Richard Vanfleet, Chair
N-281A ESC, (801) 422-1702
College of Physical and Mathematical Sciences Advisement Center
N-179 ESC, (801) 422-6270
1112 TMCB, (801) 422-4214
All degree programs in the Department of Physics and Astronomy are open enrollment. However, special limitations apply for teaching majors.
Over the centuries physicists and astronomers have studied the fundamental principles that govern the structure and dynamics of matter and energy in the physical world, from subatomic particles to the cosmos. Physicists also apply this understanding to the development of new technologies. For example, physicists invented the first lasers and semiconductor electronic devices.
Physics and astronomy students learn to approach complex problems in science and technology from a broad background in mechanics, electricity and magnetism, statistical and thermal physics, quantum mechanics, relativity, and optics. The tools they develop at BYU include problem solving by mathematical and computational modeling, as well as experimental discovery and analysis. All students gain professional experience in a research, capstone, or internship project, usually in close association with faculty. Together these experiences can provide excellent preparation for employment or for graduate studies in physics, other sciences, engineering, medicine, law, or business.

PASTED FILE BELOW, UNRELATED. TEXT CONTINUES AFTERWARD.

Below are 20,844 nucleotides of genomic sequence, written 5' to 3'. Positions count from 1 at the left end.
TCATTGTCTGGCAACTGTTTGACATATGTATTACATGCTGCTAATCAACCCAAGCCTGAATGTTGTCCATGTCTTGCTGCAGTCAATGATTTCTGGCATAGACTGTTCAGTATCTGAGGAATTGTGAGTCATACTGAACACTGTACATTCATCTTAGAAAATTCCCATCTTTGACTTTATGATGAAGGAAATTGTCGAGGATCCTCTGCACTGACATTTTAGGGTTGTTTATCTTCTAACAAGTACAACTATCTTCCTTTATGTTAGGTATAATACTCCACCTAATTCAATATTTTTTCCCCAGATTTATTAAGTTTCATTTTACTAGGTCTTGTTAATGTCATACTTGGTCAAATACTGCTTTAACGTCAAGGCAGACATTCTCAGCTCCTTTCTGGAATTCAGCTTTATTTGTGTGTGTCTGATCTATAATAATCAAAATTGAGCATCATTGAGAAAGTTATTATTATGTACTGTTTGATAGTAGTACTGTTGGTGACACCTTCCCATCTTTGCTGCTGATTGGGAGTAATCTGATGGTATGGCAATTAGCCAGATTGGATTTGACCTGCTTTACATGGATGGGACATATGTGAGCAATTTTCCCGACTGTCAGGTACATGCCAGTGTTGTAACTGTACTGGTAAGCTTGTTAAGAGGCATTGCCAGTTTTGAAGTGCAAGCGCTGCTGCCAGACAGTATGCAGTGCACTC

Most physicists and astronomers work in research and development in industrial, government, or university labs to solve new problems in technology and science. They also share the beauty discovered in our physical universe by teaching in high schools, colleges, and universities.
A degree in physics or physics–astronomy can provide:
For more information about careers for physics and astronomy majors, see Careers for Physics Majors.
To receive a BYU bachelor's degree a student must complete, in addition to all requirements for a specific major, the following university requirements:
Students should see their college advisement center for help or information concerning the undergraduate programs.
For more information see the BYU 2014–2015 Graduate Catalog.
Because mathematics provides the foundation for all work in the physical and mathematical sciences, high school preparation in this subject is of particular importance.